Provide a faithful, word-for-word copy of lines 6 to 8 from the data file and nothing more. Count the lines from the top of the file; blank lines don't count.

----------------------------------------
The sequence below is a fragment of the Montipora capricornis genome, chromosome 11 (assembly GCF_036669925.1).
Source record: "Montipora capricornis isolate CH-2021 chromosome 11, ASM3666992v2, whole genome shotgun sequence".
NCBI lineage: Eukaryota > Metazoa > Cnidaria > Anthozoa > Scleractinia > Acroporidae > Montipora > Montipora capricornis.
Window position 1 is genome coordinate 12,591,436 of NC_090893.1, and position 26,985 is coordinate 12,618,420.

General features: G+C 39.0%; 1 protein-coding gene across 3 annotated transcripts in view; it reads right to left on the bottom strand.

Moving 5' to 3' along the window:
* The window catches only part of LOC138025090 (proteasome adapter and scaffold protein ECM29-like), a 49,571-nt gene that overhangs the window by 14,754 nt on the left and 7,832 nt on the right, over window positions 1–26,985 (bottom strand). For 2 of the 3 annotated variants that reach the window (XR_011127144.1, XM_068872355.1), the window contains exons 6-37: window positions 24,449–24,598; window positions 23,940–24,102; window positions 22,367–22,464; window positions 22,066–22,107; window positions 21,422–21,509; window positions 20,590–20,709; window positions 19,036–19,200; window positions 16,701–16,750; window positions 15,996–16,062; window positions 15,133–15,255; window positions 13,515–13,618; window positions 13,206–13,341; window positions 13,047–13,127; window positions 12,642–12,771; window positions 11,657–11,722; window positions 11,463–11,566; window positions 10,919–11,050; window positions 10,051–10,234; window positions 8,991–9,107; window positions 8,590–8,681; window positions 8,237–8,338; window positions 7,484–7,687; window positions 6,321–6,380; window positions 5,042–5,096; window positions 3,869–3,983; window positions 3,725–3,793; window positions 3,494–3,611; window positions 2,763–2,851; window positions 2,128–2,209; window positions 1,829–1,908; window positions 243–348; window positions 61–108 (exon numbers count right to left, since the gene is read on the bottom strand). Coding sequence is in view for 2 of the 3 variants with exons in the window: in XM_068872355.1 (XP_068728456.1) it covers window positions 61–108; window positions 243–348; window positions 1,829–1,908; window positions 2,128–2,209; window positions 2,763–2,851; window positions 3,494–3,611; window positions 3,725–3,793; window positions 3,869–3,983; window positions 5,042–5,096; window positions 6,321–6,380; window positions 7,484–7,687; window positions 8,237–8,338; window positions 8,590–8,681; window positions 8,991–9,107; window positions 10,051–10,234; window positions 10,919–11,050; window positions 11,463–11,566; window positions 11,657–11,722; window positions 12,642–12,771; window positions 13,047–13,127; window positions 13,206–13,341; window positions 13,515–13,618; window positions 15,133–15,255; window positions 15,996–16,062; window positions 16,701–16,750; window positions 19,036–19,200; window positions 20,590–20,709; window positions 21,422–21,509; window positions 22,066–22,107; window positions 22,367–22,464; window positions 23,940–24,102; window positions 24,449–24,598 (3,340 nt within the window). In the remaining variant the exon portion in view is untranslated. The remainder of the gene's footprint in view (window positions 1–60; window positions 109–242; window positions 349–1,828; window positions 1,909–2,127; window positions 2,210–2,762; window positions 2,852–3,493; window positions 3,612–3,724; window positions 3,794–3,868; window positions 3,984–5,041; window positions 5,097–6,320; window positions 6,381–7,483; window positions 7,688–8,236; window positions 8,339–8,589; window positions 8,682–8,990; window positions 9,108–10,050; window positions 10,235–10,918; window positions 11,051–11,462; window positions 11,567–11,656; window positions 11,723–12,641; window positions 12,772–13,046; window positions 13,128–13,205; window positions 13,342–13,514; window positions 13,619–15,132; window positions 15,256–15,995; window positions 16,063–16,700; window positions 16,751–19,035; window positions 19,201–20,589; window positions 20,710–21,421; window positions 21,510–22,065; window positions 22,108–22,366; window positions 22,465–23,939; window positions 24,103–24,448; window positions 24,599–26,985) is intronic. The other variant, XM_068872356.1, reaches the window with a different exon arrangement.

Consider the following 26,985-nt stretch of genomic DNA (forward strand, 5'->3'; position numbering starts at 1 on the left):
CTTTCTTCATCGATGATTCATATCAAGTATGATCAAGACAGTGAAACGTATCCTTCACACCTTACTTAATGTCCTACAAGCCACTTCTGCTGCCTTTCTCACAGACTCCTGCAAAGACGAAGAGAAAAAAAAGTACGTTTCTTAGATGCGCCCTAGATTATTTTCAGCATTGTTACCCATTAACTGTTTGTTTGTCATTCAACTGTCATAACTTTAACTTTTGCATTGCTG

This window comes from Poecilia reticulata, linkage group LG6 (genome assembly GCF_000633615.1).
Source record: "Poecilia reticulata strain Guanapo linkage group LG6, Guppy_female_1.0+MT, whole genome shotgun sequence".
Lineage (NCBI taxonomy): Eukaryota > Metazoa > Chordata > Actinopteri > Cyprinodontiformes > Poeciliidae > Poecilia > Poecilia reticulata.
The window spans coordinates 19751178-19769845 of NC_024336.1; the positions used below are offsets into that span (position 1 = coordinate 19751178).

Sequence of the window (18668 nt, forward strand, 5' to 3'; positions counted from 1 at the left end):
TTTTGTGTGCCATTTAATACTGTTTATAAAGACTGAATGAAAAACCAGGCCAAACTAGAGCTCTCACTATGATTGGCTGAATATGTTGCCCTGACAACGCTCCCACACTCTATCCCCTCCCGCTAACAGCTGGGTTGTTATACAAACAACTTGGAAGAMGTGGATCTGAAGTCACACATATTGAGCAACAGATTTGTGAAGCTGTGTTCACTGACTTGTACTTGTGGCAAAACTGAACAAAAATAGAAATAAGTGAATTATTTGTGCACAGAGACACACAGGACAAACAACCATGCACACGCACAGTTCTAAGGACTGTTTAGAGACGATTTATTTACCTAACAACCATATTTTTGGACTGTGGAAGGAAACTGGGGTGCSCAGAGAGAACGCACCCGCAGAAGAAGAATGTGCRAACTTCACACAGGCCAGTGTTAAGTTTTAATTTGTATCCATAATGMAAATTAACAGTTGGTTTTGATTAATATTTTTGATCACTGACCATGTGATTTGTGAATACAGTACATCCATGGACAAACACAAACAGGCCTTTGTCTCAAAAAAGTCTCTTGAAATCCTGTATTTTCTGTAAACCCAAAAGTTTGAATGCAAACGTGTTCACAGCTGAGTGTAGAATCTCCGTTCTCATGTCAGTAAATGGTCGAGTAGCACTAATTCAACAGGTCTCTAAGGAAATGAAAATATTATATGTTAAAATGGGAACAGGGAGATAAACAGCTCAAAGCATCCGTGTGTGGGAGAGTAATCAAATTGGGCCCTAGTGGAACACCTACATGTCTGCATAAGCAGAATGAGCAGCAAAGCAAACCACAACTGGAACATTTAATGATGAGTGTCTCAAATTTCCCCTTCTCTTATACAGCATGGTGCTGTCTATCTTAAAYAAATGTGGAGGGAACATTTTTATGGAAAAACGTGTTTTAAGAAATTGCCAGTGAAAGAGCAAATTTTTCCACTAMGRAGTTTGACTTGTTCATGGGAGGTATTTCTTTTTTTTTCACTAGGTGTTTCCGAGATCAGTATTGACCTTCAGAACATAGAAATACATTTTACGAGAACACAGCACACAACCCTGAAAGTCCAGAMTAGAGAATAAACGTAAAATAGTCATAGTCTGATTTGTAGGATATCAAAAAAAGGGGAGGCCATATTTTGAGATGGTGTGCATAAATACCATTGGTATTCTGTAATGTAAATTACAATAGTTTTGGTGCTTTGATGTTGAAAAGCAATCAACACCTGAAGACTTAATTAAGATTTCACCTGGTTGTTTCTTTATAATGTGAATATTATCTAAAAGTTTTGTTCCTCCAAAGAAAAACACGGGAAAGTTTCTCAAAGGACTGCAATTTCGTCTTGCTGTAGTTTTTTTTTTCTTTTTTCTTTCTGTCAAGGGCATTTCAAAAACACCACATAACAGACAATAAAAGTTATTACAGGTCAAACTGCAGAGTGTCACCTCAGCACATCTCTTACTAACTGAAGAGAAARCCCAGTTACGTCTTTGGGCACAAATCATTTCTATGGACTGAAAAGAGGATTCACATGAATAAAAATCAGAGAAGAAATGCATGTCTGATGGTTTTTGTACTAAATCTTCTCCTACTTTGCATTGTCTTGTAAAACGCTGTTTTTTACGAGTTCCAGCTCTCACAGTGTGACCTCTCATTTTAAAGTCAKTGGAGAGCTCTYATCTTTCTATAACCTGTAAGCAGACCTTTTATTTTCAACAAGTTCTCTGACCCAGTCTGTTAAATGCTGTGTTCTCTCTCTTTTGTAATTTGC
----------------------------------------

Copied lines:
Moving 5' to 3' along the window:
* The window catches only part of LOC138025090 (proteasome adapter and scaffold protein ECM29-like), a 49,571-nt gene that overhangs the window by 14,754 nt on the left and 7,832 nt on the right, over window positions 1–26,985 (bottom strand). For 2 of the 3 annotated variants that reach the window (XR_011127144.1, XM_068872355.1), the window contains exons 6-37: window positions 24,449–24,598; window positions 23,940–24,102; window positions 22,367–22,464; window positions 22,066–22,107; window positions 21,422–21,509; window positions 20,590–20,709; window positions 19,036–19,200; window positions 16,701–16,750; window positions 15,996–16,062; window positions 15,133–15,255; window positions 13,515–13,618; window positions 13,206–13,341; window positions 13,047–13,127; window positions 12,642–12,771; window positions 11,657–11,722; window positions 11,463–11,566; window positions 10,919–11,050; window positions 10,051–10,234; window positions 8,991–9,107; window positions 8,590–8,681; window positions 8,237–8,338; window positions 7,484–7,687; window positions 6,321–6,380; window positions 5,042–5,096; window positions 3,869–3,983; window positions 3,725–3,793; window positions 3,494–3,611; window positions 2,763–2,851; window positions 2,128–2,209; window positions 1,829–1,908; window positions 243–348; window positions 61–108 (exon numbers count right to left, since the gene is read on the bottom strand). Coding sequence is in view for 2 of the 3 variants with exons in the window: in XM_068872355.1 (XP_068728456.1) it covers window positions 61–108; window positions 243–348; window positions 1,829–1,908; window positions 2,128–2,209; window positions 2,763–2,851; window positions 3,494–3,611; window positions 3,725–3,793; window positions 3,869–3,983; window positions 5,042–5,096; window positions 6,321–6,380; window positions 7,484–7,687; window positions 8,237–8,338; window positions 8,590–8,681; window positions 8,991–9,107; window positions 10,051–10,234; window positions 10,919–11,050; window positions 11,463–11,566; window positions 11,657–11,722; window positions 12,642–12,771; window positions 13,047–13,127; window positions 13,206–13,341; window positions 13,515–13,618; window positions 15,133–15,255; window positions 15,996–16,062; window positions 16,701–16,750; window positions 19,036–19,200; window positions 20,590–20,709; window positions 21,422–21,509; window positions 22,066–22,107; window positions 22,367–22,464; window positions 23,940–24,102; window positions 24,449–24,598 (3,340 nt within the window). In the remaining variant the exon portion in view is untranslated. The remainder of the gene's footprint in view (window positions 1–60; window positions 109–242; window positions 349–1,828; window positions 1,909–2,127; window positions 2,210–2,762; window positions 2,852–3,493; window positions 3,612–3,724; window positions 3,794–3,868; window positions 3,984–5,041; window positions 5,097–6,320; window positions 6,381–7,483; window positions 7,688–8,236; window positions 8,339–8,589; window positions 8,682–8,990; window positions 9,108–10,050; window positions 10,235–10,918; window positions 11,051–11,462; window positions 11,567–11,656; window positions 11,723–12,641; window positions 12,772–13,046; window positions 13,128–13,205; window positions 13,342–13,514; window positions 13,619–15,132; window positions 15,256–15,995; window positions 16,063–16,700; window positions 16,751–19,035; window positions 19,201–20,589; window positions 20,710–21,421; window positions 21,510–22,065; window positions 22,108–22,366; window positions 22,465–23,939; window positions 24,103–24,448; window positions 24,599–26,985) is intronic. The other variant, XM_068872356.1, reaches the window with a different exon arrangement.

Consider the following 26,985-nt stretch of genomic DNA (forward strand, 5'->3'; position numbering starts at 1 on the left):